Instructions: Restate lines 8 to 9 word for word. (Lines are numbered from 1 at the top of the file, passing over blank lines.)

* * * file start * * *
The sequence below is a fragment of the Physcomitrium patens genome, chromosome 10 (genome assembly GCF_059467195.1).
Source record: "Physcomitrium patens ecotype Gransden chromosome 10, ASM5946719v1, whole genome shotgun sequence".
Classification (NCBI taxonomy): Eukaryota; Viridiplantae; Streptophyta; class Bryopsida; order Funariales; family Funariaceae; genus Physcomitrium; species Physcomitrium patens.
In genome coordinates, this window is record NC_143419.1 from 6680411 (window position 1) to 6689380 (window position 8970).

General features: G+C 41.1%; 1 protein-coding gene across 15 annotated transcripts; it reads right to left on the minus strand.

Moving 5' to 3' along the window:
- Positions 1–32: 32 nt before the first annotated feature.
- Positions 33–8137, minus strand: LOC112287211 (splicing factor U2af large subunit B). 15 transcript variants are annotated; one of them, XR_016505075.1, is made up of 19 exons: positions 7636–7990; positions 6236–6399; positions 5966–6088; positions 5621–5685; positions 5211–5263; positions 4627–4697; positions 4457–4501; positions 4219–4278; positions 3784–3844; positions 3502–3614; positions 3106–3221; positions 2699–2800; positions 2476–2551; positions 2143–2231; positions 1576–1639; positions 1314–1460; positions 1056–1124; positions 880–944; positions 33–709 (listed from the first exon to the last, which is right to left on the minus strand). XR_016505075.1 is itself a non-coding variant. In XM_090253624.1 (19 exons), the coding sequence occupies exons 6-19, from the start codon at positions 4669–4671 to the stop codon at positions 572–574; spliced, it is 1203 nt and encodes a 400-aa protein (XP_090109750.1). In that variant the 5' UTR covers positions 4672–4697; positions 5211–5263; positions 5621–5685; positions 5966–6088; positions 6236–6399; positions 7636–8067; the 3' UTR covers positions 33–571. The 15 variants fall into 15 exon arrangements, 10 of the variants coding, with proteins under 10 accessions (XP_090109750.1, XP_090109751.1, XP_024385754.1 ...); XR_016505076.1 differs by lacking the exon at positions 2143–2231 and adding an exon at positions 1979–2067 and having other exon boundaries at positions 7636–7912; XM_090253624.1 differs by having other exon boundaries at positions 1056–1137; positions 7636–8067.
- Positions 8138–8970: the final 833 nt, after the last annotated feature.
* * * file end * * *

- Positions 33–8137, minus strand: LOC112287211 (splicing factor U2af large subunit B). 15 transcript variants are annotated; one of them, XR_016505075.1, is made up of 19 exons: positions 7636–7990; positions 6236–6399; positions 5966–6088; positions 5621–5685; positions 5211–5263; positions 4627–4697; positions 4457–4501; positions 4219–4278; positions 3784–3844; positions 3502–3614; positions 3106–3221; positions 2699–2800; positions 2476–2551; positions 2143–2231; positions 1576–1639; positions 1314–1460; positions 1056–1124; positions 880–944; positions 33–709 (listed from the first exon to the last, which is right to left on the minus strand). XR_016505075.1 is itself a non-coding variant. In XM_090253624.1 (19 exons), the coding sequence occupies exons 6-19, from the start codon at positions 4669–4671 to the stop codon at positions 572–574; spliced, it is 1203 nt and encodes a 400-aa protein (XP_090109750.1). In that variant the 5' UTR covers positions 4672–4697; positions 5211–5263; positions 5621–5685; positions 5966–6088; positions 6236–6399; positions 7636–8067; the 3' UTR covers positions 33–571. The 15 variants fall into 15 exon arrangements, 10 of the variants coding, with proteins under 10 accessions (XP_090109750.1, XP_090109751.1, XP_024385754.1 ...); XR_016505076.1 differs by lacking the exon at positions 2143–2231 and adding an exon at positions 1979–2067 and having other exon boundaries at positions 7636–7912; XM_090253624.1 differs by having other exon boundaries at positions 1056–1137; positions 7636–8067.
- Positions 8138–8970: the final 833 nt, after the last annotated feature.